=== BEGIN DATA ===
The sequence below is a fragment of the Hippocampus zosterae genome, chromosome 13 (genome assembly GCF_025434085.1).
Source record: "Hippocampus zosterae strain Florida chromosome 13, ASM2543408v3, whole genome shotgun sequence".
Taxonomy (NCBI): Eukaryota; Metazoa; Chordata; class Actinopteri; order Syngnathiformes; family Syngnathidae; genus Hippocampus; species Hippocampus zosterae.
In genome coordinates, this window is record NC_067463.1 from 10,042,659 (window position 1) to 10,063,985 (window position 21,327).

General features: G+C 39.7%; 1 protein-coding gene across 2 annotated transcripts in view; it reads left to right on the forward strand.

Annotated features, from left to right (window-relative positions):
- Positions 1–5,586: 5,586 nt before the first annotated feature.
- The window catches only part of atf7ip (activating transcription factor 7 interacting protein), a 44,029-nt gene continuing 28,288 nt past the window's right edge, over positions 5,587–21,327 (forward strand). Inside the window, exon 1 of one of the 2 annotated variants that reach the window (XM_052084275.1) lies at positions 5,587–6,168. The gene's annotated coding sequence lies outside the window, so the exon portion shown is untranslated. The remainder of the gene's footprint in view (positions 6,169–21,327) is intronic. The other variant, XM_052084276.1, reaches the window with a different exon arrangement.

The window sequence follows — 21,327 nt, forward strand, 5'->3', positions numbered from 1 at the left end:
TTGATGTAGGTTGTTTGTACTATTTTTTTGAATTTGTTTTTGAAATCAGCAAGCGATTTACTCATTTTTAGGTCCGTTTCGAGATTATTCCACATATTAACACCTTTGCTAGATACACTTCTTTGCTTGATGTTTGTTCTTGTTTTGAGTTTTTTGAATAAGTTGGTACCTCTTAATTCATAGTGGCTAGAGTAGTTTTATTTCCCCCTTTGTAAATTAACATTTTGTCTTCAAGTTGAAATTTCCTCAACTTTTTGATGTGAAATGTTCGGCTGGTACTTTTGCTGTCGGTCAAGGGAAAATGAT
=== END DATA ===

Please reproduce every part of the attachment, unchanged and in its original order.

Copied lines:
The sequence below is a fragment of the Hippocampus zosterae genome, chromosome 13 (genome assembly GCF_025434085.1).
Source record: "Hippocampus zosterae strain Florida chromosome 13, ASM2543408v3, whole genome shotgun sequence".
Taxonomy (NCBI): Eukaryota; Metazoa; Chordata; class Actinopteri; order Syngnathiformes; family Syngnathidae; genus Hippocampus; species Hippocampus zosterae.
In genome coordinates, this window is record NC_067463.1 from 10,042,659 (window position 1) to 10,063,985 (window position 21,327).

General features: G+C 39.7%; 1 protein-coding gene across 2 annotated transcripts in view; it reads left to right on the forward strand.

Annotated features, from left to right (window-relative positions):
- Positions 1–5,586: 5,586 nt before the first annotated feature.
- The window catches only part of atf7ip (activating transcription factor 7 interacting protein), a 44,029-nt gene continuing 28,288 nt past the window's right edge, over positions 5,587–21,327 (forward strand). Inside the window, exon 1 of one of the 2 annotated variants that reach the window (XM_052084275.1) lies at positions 5,587–6,168. The gene's annotated coding sequence lies outside the window, so the exon portion shown is untranslated. The remainder of the gene's footprint in view (positions 6,169–21,327) is intronic. The other variant, XM_052084276.1, reaches the window with a different exon arrangement.

The window sequence follows — 21,327 nt, forward strand, 5'->3', positions numbered from 1 at the left end:
TTGATGTAGGTTGTTTGTACTATTTTTTTGAATTTGTTTTTGAAATCAGCAAGCGATTTACTCATTTTTAGGTCCGTTTCGAGATTATTCCACATATTAACACCTTTGCTAGATACACTTCTTTGCTTGATGTTTGTTCTTGTTTTGAGTTTTTTGAATAAGTTGGTACCTCTTAATTCATAGTGGCTAGAGTAGTTTTATTTCCCCCTTTGTAAATTAACATTTTGTCTTCAAGTTGAAATTTCCTCAACTTTTTGATGTGAAATGTTCGGCTGGTACTTTTGCTGTCGGTCAAGGGAAAATGAT